Ross was the spokesman. “This tie,” he said, “has a date on it, 1645 when Montrose crossed the Minchmuir after his defeat by the Covenanters at Philiphaugh. And the crest below the date shows a pair of boots, sprigs of heather, with the word Minch for Minchmuir and at the bottom ‘The Plodders’. You earned this tie by crossing the Minchmuir when you walked from Galashiels to Moffat. Your wife will get a scarf. A book is kept at Philipburn Hotel to sign by anyone who has walked the Minchmuir. The tie has the words on it ‘Selkirk – Innerleithen.’ The book for signing used to be kept at Tweedside Hotel, Innerleithen, but it was thrown out by a new hotel owner. The records were lost, but we think there are about 1000 Plodders. We hope the pair of you will wear the tie and scarf and come back often.”
After that little ceremony and the serious business of tucking away a a fine meal, piping hot and ably served, we had some entertainment with genial secretary J. B. Baxter at the piano and the distribution of song sheets of Border ballads and weel-kent melodies. We had a recitation or two, including Tam 0′ Shanter from our pianist, ably prompted by the audience when he was stuck for a line, but any wee halt didn’t dampen his fervour!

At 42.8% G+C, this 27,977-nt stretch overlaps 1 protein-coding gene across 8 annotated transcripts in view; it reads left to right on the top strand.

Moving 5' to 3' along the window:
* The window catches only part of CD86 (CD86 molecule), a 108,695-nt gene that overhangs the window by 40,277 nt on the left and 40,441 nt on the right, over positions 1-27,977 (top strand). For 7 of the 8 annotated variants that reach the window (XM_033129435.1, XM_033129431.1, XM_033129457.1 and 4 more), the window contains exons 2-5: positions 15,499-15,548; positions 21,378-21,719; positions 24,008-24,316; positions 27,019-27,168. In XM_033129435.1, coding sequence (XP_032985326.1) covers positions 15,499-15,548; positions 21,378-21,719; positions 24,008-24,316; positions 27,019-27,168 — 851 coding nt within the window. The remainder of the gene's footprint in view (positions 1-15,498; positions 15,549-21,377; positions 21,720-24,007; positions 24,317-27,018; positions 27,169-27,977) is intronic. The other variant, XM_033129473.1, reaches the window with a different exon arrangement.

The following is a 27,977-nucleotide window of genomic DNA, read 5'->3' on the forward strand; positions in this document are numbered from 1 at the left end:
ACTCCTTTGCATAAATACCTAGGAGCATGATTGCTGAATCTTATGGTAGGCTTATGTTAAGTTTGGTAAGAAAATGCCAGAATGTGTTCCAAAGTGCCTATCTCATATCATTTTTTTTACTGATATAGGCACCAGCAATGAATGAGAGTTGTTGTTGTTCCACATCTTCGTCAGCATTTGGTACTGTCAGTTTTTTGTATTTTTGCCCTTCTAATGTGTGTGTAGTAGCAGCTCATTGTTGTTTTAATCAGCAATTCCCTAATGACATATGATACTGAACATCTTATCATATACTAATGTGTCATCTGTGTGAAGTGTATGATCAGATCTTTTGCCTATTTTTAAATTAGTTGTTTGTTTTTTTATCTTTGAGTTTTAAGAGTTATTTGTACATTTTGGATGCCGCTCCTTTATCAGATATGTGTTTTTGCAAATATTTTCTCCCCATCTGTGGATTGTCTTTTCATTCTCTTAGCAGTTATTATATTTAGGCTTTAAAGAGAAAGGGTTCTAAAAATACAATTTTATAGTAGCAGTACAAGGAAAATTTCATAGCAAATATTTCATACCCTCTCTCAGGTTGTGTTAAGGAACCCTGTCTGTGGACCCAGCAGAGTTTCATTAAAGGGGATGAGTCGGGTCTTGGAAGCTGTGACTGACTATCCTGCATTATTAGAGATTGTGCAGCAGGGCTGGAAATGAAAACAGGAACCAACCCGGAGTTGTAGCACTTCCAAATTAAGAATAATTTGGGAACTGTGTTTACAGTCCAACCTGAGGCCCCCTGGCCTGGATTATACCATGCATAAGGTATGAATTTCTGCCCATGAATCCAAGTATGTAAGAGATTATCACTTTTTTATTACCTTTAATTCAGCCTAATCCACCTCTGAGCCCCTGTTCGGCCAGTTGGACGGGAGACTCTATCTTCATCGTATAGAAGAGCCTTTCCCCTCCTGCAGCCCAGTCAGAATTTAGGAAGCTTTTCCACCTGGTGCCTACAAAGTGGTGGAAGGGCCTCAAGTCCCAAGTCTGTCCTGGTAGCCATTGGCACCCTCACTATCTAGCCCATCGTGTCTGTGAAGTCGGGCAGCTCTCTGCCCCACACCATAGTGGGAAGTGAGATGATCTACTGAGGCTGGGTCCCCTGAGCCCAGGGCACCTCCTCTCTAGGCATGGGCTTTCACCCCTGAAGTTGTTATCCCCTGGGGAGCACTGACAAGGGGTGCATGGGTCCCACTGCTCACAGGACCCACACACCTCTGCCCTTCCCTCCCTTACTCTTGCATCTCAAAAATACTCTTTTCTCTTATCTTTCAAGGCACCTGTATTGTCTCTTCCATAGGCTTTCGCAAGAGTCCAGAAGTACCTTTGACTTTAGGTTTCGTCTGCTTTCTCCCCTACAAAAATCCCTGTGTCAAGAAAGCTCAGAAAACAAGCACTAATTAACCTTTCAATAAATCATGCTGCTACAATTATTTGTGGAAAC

We’ll certainly be back, and I intend to keep a date with Ross Brownlee when he is going to show me some kingfisher haunts. The kingfisher is a favourite bird of mine which I would travel a long way to see, for it has become such a rarity in Scotland. And he is going to show me the best place for badgers in Selkirkshire.
And I shall be keeping a date with Dave Fordyce, too. In May he is going to take me on his favourite walk in all Scotland.
Footnote . . .
Tom Weir wishes to thank Professor Alcock for allowing him to draw on the typescript of his unpublished paper The Auld Wives’ Lifts: A study in antiquarian taste and perception.
You can read more of Tom’s escapades here, and a new column is published online every Friday.